The advice is not always technical. For instance, in Egypt, Alaa Abdel Fattah, one of the country’s first bloggers and later a strategist for the 2011 uprising, championed a strategy of complete “radical openness.” He convinced other activists that they should assume that any meetings or communications could probably be monitored by the secret police, so activists should assume they’re always being overheard. Secret planning for protests should take place person to person, off the grid; in all other matters, activists should be completely open and swamp the secret police with more information than they could process. In the early stages of Egypt’s revolution, that strategy arguably worked; activists were able to outwit the authorities, starting marches in out-of-the-way locations before police could get there.
Given the recentrevelations about the US government’s online surveillance programs, it’s striking to note that much of the effort to improve international digital security for dissidents has been spurred by aid from the US government. The month after the Arab uprisings began, the US Department of State pledged $30 million in “Internet Freedom” grants; most of them have gone, directly or indirectly, to the sort of activist training that Alex was doing in Damascus.
In some ways, the latest American surveillance revelations haven’t changed the calculus for activists on the ground. Maher notes that almost all the State Department-funded training instructs activists around the world to assume that their communications are being intercepted. (Her organization doesn’t take any US government funding.)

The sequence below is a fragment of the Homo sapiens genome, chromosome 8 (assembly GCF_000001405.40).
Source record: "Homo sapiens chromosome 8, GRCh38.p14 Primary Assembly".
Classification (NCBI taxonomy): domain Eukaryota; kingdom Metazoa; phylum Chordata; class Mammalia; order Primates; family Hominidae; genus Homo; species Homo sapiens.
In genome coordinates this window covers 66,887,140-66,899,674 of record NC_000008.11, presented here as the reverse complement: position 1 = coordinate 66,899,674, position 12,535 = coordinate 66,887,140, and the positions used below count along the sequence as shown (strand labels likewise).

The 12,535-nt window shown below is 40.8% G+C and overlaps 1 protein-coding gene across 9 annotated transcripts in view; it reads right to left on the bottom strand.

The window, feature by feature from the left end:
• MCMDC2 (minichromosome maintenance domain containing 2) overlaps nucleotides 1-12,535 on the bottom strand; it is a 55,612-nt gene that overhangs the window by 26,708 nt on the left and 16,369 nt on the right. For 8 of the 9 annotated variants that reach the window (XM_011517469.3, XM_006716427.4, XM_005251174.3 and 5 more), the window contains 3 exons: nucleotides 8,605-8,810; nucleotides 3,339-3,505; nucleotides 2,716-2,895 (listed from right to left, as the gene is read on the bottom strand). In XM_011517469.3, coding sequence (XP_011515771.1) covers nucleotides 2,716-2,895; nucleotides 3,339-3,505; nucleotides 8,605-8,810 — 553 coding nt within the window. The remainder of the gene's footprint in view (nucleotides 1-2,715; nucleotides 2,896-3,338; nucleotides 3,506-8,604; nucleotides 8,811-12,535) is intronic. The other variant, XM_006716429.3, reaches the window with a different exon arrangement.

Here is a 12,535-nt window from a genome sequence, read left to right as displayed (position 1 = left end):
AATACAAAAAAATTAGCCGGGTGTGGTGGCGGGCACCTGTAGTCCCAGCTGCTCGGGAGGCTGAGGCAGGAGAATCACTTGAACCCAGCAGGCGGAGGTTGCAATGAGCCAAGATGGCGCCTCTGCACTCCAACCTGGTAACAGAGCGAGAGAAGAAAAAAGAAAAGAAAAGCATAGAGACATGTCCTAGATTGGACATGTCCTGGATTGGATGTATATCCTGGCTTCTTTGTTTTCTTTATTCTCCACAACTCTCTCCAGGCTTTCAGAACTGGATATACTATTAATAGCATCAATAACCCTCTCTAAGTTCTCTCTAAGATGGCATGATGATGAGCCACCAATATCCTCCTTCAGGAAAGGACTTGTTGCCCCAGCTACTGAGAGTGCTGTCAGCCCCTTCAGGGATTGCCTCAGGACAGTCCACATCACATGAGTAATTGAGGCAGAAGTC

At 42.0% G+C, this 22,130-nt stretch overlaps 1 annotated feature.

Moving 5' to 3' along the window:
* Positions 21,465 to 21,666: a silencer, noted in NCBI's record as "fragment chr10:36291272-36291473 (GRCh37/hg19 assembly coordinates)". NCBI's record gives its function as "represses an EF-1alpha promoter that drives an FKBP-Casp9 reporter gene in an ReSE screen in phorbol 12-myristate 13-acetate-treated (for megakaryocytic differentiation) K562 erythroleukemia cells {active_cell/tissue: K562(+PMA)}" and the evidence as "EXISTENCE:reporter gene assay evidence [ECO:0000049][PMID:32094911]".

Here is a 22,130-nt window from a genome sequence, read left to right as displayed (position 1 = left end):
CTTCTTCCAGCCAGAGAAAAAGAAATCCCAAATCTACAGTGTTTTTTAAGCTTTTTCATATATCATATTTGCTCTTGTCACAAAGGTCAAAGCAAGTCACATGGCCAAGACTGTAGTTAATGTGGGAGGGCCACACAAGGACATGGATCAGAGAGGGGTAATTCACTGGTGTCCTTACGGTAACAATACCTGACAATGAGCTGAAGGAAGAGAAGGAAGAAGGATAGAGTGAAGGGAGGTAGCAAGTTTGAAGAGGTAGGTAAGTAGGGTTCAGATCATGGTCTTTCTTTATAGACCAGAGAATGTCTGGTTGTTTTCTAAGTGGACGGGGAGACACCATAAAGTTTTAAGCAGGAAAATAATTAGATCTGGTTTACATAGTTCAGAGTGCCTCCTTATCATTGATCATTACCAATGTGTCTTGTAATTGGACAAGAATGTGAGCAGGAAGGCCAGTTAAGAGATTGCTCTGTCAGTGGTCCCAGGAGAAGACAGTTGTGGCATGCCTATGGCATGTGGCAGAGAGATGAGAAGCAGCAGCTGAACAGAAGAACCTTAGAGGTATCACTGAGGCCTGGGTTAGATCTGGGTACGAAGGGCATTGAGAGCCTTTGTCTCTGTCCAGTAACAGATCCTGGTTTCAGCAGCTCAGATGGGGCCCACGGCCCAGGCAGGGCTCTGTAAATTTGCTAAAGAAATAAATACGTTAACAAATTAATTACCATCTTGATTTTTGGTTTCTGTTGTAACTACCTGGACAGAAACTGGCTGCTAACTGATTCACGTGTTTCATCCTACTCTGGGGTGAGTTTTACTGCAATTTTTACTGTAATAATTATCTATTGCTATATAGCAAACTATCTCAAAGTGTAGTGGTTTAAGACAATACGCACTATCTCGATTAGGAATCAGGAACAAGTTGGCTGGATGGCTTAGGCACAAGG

“It’s broadly known that almost every third-party tool that you can take is fundamentally compromised, or could be compromised with enough time and computing power,” Maher said.
But there are new wrinkles. Some of the safest channels for dissidents have been Skype and Gmail—two services to which the US government has apparently unfettered access. It’s virtually impossible for a government like Iran’s to break the powerful encryption used by these companies. Alex, the trainer who worked with Syrians, says that a doctor in Aleppo doesn’t need to worry about the NSA listening to Skype calls, but an activist doing battle with a US corporation might.
Officially, American policy promotes a surveillance-free Internet around the world, although Washington’s actual practices have undercut the credibility of the US government on this issue. How will Washington continue to insist, for example, that Iranian activists should be able to plan protests and have political discussions online without government surveillance, when Americans cannot be sure that they are free to do the same?
For activists grappling with real-time emergencies in places like Syria or long-term repression in China, Russia, and elsewhere, the latest news doesn’t change their basic strategy—but it may make the outlook for Internet freedom darker.
“These revelations set a terrible precedent that could be used to justify pervasive surveillance elsewhere,” Maher said. “Americans can go to the courts or their legislators to try and challenge these programs, but individuals in authoritarian states won’t have these options.”